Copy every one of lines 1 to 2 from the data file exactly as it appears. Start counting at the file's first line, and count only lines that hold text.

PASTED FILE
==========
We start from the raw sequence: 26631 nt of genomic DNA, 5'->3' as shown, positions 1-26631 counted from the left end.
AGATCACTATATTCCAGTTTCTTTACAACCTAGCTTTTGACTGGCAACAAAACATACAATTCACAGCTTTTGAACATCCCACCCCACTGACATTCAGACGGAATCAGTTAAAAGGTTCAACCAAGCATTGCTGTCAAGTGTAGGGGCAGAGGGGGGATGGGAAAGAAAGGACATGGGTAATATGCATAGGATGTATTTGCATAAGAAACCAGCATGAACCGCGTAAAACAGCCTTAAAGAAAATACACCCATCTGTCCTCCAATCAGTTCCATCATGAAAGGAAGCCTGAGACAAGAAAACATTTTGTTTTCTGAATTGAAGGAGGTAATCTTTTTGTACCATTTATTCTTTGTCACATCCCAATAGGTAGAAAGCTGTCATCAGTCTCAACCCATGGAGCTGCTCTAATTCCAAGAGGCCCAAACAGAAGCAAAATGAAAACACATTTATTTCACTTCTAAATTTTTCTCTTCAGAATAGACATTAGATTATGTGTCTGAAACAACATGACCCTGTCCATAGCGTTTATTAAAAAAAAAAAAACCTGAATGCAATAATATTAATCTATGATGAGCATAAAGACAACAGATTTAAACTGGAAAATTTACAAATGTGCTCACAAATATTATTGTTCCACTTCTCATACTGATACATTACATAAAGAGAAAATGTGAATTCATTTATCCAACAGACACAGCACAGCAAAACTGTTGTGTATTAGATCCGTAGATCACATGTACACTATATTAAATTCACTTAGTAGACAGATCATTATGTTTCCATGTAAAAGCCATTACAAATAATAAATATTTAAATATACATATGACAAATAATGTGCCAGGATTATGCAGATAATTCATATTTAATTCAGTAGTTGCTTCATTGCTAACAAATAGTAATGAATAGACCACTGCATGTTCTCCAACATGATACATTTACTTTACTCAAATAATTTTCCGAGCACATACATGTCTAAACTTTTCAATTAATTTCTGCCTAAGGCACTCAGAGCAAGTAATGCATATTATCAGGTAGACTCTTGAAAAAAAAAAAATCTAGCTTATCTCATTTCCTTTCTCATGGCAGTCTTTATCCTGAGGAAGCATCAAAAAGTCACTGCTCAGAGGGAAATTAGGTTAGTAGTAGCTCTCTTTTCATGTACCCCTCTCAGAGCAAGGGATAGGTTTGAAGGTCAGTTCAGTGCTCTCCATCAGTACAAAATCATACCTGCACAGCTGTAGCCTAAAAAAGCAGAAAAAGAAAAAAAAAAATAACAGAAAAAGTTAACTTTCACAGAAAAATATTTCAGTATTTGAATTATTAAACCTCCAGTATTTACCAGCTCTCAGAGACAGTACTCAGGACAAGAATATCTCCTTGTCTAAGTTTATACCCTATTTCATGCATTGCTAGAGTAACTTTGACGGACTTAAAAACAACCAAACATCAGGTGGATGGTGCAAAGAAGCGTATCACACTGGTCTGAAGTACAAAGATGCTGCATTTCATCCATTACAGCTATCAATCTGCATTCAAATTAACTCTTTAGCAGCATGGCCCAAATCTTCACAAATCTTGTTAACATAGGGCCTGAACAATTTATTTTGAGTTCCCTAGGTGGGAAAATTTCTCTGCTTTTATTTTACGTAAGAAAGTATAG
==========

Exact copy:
We start from the raw sequence: 26631 nt of genomic DNA, 5'->3' as shown, positions 1-26631 counted from the left end.
AGATCACTATATTCCAGTTTCTTTACAACCTAGCTTTTGACTGGCAACAAAACATACAATTCACAGCTTTTGAACATCCCACCCCACTGACATTCAGACGGAATCAGTTAAAAGGTTCAACCAAGCATTGCTGTCAAGTGTAGGGGCAGAGGGGGGATGGGAAAGAAAGGACATGGGTAATATGCATAGGATGTATTTGCATAAGAAACCAGCATGAACCGCGTAAAACAGCCTTAAAGAAAATACACCCATCTGTCCTCCAATCAGTTCCATCATGAAAGGAAGCCTGAGACAAGAAAACATTTTGTTTTCTGAATTGAAGGAGGTAATCTTTTTGTACCATTTATTCTTTGTCACATCCCAATAGGTAGAAAGCTGTCATCAGTCTCAACCCATGGAGCTGCTCTAATTCCAAGAGGCCCAAACAGAAGCAAAATGAAAACACATTTATTTCACTTCTAAATTTTTCTCTTCAGAATAGACATTAGATTATGTGTCTGAAACAACATGACCCTGTCCATAGCGTTTATTAAAAAAAAAAAAACCTGAATGCAATAATATTAATCTATGATGAGCATAAAGACAACAGATTTAAACTGGAAAATTTACAAATGTGCTCACAAATATTATTGTTCCACTTCTCATACTGATACATTACATAAAGAGAAAATGTGAATTCATTTATCCAACAGACACAGCACAGCAAAACTGTTGTGTATTAGATCCGTAGATCACATGTACACTATATTAAATTCACTTAGTAGACAGATCATTATGTTTCCATGTAAAAGCCATTACAAATAATAAATATTTAAATATACATATGACAAATAATGTGCCAGGATTATGCAGATAATTCATATTTAATTCAGTAGTTGCTTCATTGCTAACAAATAGTAATGAATAGACCACTGCATGTTCTCCAACATGATACATTTACTTTACTCAAATAATTTTCCGAGCACATACATGTCTAAACTTTTCAATTAATTTCTGCCTAAGGCACTCAGAGCAAGTAATGCATATTATCAGGTAGACTCTTGAAAAAAAAAAAATCTAGCTTATCTCATTTCCTTTCTCATGGCAGTCTTTATCCTGAGGAAGCATCAAAAAGTCACTGCTCAGAGGGAAATTAGGTTAGTAGTAGCTCTCTTTTCATGTACCCCTCTCAGAGCAAGGGATAGGTTTGAAGGTCAGTTCAGTGCTCTCCATCAGTACAAAATCATACCTGCACAGCTGTAGCCTAAAAAAGCAGAAAAAGAAAAAAAAAAATAACAGAAAAAGTTAACTTTCACAGAAAAATATTTCAGTATTTGAATTATTAAACCTCCAGTATTTACCAGCTCTCAGAGACAGTACTCAGGACAAGAATATCTCCTTGTCTAAGTTTATACCCTATTTCATGCATTGCTAGAGTAACTTTGACGGACTTAAAAACAACCAAACATCAGGTGGATGGTGCAAAGAAGCGTATCACACTGGTCTGAAGTACAAAGATGCTGCATTTCATCCATTACAGCTATCAATCTGCATTCAAATTAACTCTTTAGCAGCATGGCCCAAATCTTCACAAATCTTGTTAACATAGGGCCTGAACAATTTATTTTGAGTTCCCTAGGTGGGAAAATTTCTCTGCTTTTATTTTACGTAAGAAAGTATAG